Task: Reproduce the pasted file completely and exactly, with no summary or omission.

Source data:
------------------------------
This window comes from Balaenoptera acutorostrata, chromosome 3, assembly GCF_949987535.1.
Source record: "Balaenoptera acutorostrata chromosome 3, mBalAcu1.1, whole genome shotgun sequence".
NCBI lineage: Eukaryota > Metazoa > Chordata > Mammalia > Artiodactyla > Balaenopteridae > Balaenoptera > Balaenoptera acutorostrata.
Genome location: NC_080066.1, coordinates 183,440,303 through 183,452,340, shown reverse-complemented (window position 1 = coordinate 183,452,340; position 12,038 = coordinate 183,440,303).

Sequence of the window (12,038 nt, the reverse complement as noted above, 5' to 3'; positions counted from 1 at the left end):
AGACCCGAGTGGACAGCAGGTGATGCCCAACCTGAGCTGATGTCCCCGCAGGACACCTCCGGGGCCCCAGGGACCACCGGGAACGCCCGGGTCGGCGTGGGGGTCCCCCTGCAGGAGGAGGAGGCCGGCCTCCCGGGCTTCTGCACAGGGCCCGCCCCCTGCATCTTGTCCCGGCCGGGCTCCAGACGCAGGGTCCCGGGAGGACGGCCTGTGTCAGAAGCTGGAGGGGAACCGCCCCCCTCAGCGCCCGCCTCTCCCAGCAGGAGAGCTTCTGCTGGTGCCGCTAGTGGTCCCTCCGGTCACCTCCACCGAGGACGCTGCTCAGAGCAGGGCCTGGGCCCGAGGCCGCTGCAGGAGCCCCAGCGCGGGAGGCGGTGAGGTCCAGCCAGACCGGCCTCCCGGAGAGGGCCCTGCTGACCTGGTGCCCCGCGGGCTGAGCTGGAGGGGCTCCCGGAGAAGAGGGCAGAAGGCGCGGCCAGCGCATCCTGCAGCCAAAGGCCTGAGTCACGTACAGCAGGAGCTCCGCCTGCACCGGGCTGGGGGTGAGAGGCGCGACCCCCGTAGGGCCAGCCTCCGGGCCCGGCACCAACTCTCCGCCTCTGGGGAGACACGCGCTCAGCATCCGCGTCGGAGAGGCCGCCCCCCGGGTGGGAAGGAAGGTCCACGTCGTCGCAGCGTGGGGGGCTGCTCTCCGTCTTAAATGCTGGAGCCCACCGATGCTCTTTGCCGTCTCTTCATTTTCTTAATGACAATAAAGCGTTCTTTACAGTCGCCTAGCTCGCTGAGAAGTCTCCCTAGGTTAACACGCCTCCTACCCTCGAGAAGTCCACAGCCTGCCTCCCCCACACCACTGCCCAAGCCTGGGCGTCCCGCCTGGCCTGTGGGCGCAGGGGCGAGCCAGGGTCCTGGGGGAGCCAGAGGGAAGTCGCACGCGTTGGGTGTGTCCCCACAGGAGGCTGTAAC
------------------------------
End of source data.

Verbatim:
This window comes from Balaenoptera acutorostrata, chromosome 3, assembly GCF_949987535.1.
Source record: "Balaenoptera acutorostrata chromosome 3, mBalAcu1.1, whole genome shotgun sequence".
NCBI lineage: Eukaryota > Metazoa > Chordata > Mammalia > Artiodactyla > Balaenopteridae > Balaenoptera > Balaenoptera acutorostrata.
Genome location: NC_080066.1, coordinates 183,440,303 through 183,452,340, shown reverse-complemented (window position 1 = coordinate 183,452,340; position 12,038 = coordinate 183,440,303).

Sequence of the window (12,038 nt, the reverse complement as noted above, 5' to 3'; positions counted from 1 at the left end):
AGACCCGAGTGGACAGCAGGTGATGCCCAACCTGAGCTGATGTCCCCGCAGGACACCTCCGGGGCCCCAGGGACCACCGGGAACGCCCGGGTCGGCGTGGGGGTCCCCCTGCAGGAGGAGGAGGCCGGCCTCCCGGGCTTCTGCACAGGGCCCGCCCCCTGCATCTTGTCCCGGCCGGGCTCCAGACGCAGGGTCCCGGGAGGACGGCCTGTGTCAGAAGCTGGAGGGGAACCGCCCCCCTCAGCGCCCGCCTCTCCCAGCAGGAGAGCTTCTGCTGGTGCCGCTAGTGGTCCCTCCGGTCACCTCCACCGAGGACGCTGCTCAGAGCAGGGCCTGGGCCCGAGGCCGCTGCAGGAGCCCCAGCGCGGGAGGCGGTGAGGTCCAGCCAGACCGGCCTCCCGGAGAGGGCCCTGCTGACCTGGTGCCCCGCGGGCTGAGCTGGAGGGGCTCCCGGAGAAGAGGGCAGAAGGCGCGGCCAGCGCATCCTGCAGCCAAAGGCCTGAGTCACGTACAGCAGGAGCTCCGCCTGCACCGGGCTGGGGGTGAGAGGCGCGACCCCCGTAGGGCCAGCCTCCGGGCCCGGCACCAACTCTCCGCCTCTGGGGAGACACGCGCTCAGCATCCGCGTCGGAGAGGCCGCCCCCCGGGTGGGAAGGAAGGTCCACGTCGTCGCAGCGTGGGGGGCTGCTCTCCGTCTTAAATGCTGGAGCCCACCGATGCTCTTTGCCGTCTCTTCATTTTCTTAATGACAATAAAGCGTTCTTTACAGTCGCCTAGCTCGCTGAGAAGTCTCCCTAGGTTAACACGCCTCCTACCCTCGAGAAGTCCACAGCCTGCCTCCCCCACACCACTGCCCAAGCCTGGGCGTCCCGCCTGGCCTGTGGGCGCAGGGGCGAGCCAGGGTCCTGGGGGAGCCAGAGGGAAGTCGCACGCGTTGGGTGTGTCCCCACAGGAGGCTGTAAC